Sprinkling joy of baking into entrepreneurship: Candace Nelson offers advice for future entrepreneurs


Photo credit: Meredith Ho

Sprinkles founder Candace Nelson speaks to upper school students about her entrepreneurial journey. Sophomores Ivy Woolenberg and Ella Dorfman hosted a Q&A during FLX block May 5.

By Meredith Ho, Senior Reporter

Bright pink cupcake ATM machines have become iconic sights throughout Los Angeles, drawing the attention of passersby and cupcake enthusiasts. Candace Nelson, who invented the cupcake ATM and founded what she calls the world’s first cupcake business, Sprinkles, was invited to speak about her journey as an entrepreneur at Archer May 5. The event was open to upper school students and was held in the library during FLX block.

In addition to founding Sprinkles, Nelson co-founded Pizzana, which has multiple locations across Los Angeles. She is also one of the hosts of “Cupcake Wars and the author of “The Sprinkles Baking Book.

Sophomores Ivy Woolenberg and Ella Dorfman hosted a student Q&A and then opened the session to the audience for questions. Nelson answered questions about her process of becoming a well-known entrepreneur and talked about the challenges she faced throughout her career.

Dorfman enjoys baking and said she looked forward to hearing about Nelson’s business ventures and what got her involved.

“I also want to hear about how her unique experience with being a woman in business has shaped her ability to create an incredible business and how that identity really has shaped her perception of the world,” Dorfman said.

Through founding Sprinkles, Nelson wanted to share her passion for baking with the world and elevate a normal cupcake into a giftable, elegant baked good. Not many people believed in her plan, but she eventually opened her first cupcake shop in Beverly Hills in 2005. Nelson said she didn’t expect anyone to come at first, but people were lining up after Daily Candy featured Sprinkles in their newsletter.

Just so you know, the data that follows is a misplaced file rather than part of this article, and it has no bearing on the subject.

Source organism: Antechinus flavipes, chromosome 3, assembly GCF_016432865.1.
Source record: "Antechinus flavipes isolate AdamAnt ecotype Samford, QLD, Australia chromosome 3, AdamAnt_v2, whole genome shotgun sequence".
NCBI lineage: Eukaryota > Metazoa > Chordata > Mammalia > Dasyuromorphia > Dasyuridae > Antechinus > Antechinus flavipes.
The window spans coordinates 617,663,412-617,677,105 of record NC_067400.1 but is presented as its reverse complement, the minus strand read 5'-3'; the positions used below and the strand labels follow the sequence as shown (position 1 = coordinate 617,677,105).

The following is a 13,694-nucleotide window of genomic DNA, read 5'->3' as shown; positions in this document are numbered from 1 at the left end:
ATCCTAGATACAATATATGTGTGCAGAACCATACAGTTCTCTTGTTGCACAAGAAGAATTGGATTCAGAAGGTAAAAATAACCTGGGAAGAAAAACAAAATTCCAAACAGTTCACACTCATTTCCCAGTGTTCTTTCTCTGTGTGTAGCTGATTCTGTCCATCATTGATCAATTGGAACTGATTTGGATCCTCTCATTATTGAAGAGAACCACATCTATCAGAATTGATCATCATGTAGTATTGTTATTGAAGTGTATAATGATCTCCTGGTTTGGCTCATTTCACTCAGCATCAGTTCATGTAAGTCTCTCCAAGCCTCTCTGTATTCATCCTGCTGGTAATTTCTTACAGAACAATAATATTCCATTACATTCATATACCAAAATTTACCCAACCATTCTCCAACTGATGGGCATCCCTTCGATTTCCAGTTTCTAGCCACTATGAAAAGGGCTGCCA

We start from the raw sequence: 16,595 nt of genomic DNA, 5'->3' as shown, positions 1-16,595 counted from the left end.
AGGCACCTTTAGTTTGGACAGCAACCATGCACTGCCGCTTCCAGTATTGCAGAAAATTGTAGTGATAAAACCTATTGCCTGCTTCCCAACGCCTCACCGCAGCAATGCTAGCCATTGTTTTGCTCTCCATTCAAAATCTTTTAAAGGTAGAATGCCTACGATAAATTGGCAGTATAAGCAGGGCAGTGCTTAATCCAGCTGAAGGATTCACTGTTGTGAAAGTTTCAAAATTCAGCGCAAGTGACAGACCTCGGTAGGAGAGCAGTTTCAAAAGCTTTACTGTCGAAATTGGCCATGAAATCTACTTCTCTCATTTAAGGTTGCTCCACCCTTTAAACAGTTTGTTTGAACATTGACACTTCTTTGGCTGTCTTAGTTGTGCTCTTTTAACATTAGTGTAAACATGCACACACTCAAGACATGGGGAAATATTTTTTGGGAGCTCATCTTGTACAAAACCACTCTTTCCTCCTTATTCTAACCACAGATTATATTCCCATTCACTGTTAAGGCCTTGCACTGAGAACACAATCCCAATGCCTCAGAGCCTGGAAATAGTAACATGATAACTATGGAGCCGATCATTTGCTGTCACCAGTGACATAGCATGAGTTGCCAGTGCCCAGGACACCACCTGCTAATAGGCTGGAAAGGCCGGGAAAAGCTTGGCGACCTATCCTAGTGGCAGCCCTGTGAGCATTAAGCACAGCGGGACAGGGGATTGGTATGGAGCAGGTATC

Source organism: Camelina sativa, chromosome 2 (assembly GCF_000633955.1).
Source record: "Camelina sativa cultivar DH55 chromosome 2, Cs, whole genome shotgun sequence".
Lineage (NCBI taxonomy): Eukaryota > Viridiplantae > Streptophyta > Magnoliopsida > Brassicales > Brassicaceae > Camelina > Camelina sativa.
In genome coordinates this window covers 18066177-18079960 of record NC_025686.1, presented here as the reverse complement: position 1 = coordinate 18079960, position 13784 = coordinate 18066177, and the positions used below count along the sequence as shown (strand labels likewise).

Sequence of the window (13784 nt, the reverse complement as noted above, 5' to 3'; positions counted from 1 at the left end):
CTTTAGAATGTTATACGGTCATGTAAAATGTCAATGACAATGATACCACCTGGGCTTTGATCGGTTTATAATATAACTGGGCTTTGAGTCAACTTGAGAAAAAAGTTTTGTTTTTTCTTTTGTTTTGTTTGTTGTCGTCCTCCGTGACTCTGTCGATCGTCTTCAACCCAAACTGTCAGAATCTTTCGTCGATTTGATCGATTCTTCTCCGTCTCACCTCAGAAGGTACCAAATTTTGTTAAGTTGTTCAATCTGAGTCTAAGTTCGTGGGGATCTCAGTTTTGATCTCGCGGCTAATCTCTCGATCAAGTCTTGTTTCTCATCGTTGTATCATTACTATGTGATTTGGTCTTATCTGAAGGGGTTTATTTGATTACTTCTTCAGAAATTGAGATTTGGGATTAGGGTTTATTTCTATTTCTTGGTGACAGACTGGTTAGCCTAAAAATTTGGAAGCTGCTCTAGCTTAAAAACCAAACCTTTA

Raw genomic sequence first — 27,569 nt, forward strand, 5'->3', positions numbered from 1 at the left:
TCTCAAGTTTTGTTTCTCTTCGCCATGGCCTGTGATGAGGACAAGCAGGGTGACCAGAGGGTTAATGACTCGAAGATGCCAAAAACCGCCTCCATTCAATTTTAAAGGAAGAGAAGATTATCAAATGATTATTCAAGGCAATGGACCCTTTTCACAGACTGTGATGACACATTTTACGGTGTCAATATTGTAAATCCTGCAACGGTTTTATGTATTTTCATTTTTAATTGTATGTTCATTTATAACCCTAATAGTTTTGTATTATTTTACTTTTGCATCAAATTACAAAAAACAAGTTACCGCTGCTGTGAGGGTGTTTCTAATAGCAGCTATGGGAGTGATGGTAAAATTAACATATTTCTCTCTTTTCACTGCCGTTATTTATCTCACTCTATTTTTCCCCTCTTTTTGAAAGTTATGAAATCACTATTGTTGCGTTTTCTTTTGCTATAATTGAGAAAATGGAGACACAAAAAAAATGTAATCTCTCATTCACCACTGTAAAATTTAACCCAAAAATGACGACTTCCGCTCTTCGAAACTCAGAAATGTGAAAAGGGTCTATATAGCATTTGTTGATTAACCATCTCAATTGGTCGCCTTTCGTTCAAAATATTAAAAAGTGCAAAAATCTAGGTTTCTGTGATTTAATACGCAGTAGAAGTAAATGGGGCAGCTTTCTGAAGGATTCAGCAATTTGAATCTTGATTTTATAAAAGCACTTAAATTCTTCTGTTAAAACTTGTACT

“I wanted to pursue joy instead of working at a job and getting a paycheck,” Nelson said. “That’s when I took a big sharp left turn from my established corporate career path and decided to go to pastry school instead of business school … that was the first time in my life where I embraced risk.”

Woolenberg has a small business called Baked with Love by Ivy, where she bakes and sells desserts. She said Nelson’s talk was a powerful way to give students insight into a career path that they’re interested in.

“Nelson has been one of my role models for a long time. I watched her shows growing up,” Woolenberg said. “Having another woman in entrepreneurship that is willing to try a lot of new things in her field … is very special.”

Freshman Lily Savage attended the event and said she enjoyed hearing how Nelson built her business independently.

“She is a very inspiring woman … she definitely paved the way for so many bakeries and a lot of women in entrepreneurship,” Savage said. “I really enjoyed hearing her story, and she’s such a joyful presence.”

At the end of the Q&A, Nelson shared advice with upper school students on what makes someone unique, specifically discussing her creativity with Sprinkles.

“All the things you’re worried about that make you different than everyone else … are your superpower,” Nelson said. “Those are the things you’re going to lean into later in life, and that’s what’s going to set you apart. Sometimes you can’t find that power quite yet in high school, but it comes.”